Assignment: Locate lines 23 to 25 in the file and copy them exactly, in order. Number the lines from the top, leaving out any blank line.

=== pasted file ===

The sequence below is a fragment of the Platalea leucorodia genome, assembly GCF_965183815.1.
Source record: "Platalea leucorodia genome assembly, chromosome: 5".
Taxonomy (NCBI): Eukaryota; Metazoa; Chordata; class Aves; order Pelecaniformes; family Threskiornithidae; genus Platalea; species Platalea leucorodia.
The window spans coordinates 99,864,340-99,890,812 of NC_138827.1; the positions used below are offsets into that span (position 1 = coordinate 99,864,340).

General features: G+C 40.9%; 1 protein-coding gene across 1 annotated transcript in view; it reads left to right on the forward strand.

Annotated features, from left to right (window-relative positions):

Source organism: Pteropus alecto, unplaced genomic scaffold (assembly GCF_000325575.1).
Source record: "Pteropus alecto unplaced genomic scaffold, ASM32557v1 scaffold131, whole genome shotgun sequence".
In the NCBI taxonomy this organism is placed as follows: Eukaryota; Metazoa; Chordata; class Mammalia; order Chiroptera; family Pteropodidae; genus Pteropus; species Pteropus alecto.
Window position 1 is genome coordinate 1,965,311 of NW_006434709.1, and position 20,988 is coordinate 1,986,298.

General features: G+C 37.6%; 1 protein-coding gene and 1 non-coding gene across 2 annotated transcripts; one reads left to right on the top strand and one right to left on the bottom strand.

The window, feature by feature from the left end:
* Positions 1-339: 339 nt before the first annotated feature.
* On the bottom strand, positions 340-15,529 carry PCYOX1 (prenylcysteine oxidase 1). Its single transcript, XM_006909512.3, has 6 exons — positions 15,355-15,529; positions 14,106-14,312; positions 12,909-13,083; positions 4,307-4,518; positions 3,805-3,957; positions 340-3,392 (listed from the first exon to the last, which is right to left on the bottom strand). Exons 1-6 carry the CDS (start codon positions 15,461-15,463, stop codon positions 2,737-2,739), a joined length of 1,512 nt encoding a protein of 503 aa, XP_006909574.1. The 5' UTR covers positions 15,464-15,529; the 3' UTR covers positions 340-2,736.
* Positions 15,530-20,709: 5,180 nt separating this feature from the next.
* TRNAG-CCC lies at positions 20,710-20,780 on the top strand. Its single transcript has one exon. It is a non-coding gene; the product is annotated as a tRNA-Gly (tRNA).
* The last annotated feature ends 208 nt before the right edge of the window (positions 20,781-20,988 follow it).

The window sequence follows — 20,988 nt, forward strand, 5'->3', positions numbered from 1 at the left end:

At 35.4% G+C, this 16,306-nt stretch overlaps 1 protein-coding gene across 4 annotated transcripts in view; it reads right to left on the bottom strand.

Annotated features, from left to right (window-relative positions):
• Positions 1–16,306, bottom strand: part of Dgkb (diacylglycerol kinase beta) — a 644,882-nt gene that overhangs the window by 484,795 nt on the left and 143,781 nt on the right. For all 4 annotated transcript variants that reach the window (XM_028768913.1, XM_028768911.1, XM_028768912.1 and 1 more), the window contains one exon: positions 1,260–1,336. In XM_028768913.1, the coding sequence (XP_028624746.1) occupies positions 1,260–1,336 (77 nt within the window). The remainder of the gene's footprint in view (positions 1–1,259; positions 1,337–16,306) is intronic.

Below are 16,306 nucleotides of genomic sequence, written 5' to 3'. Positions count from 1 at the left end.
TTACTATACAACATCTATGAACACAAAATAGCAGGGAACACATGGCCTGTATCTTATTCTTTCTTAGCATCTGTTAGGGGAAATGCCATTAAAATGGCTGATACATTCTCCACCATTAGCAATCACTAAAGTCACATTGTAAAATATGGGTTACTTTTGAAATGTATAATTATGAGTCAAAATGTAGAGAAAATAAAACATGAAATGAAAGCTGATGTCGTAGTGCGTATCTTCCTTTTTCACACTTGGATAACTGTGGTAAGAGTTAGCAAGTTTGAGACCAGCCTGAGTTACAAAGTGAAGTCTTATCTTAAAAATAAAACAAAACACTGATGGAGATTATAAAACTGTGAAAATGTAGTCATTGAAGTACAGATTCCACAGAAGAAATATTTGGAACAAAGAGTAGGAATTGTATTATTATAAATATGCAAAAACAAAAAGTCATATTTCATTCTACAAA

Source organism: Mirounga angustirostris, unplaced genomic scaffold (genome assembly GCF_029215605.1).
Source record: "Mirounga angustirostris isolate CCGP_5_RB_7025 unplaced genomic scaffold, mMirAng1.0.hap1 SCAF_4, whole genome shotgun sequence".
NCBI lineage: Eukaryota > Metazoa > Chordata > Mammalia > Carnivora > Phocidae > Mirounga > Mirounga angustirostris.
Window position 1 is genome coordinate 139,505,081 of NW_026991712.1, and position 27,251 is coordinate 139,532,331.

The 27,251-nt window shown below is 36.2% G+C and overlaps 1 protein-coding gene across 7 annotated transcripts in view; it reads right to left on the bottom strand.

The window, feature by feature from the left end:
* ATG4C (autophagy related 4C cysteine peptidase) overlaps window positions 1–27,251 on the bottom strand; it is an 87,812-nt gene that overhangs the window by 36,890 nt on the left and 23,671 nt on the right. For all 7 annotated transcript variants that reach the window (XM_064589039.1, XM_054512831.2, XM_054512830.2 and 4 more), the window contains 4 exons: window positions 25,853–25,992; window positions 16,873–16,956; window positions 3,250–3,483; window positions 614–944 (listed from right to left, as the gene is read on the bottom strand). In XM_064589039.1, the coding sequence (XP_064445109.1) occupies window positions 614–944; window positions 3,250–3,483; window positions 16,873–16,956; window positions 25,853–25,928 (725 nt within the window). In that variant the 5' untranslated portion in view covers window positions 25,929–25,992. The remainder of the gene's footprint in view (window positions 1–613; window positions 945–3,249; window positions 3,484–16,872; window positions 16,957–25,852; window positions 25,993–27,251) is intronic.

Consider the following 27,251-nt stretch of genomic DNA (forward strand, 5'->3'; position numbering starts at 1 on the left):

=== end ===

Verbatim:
TTACTATACAACATCTATGAACACAAAATAGCAGGGAACACATGGCCTGTATCTTATTCTTTCTTAGCATCTGTTAGGGGAAATGCCATTAAAATGGCTGATACATTCTCCACCATTAGCAATCACTAAAGTCACATTGTAAAATATGGGTTACTTTTGAAATGTATAATTATGAGTCAAAATGTAGAGAAAATAAAACATGAAATGAAAGCTGATGTCGTAGTGCGTATCTTCCTTTTTCACACTTGGATAACTGTGGTAAGAGTTAGCAAGTTTGAGACCAGCCTGAGTTACAAAGTGAAGTCTTATCTTAAAAATAAAACAAAACACTGATGGAGATTATAAAACTGTGAAAATGTAGTCATTGAAGTACAGATTCCACAGAAGAAATATTTGGAACAAAGAGTAGGAATTGTATTATTATAAATATGCAAAAACAAAAAGTCATATTTCATTCTACAAA

Source organism: Mirounga angustirostris, unplaced genomic scaffold (genome assembly GCF_029215605.1).
Source record: "Mirounga angustirostris isolate CCGP_5_RB_7025 unplaced genomic scaffold, mMirAng1.0.hap1 SCAF_4, whole genome shotgun sequence".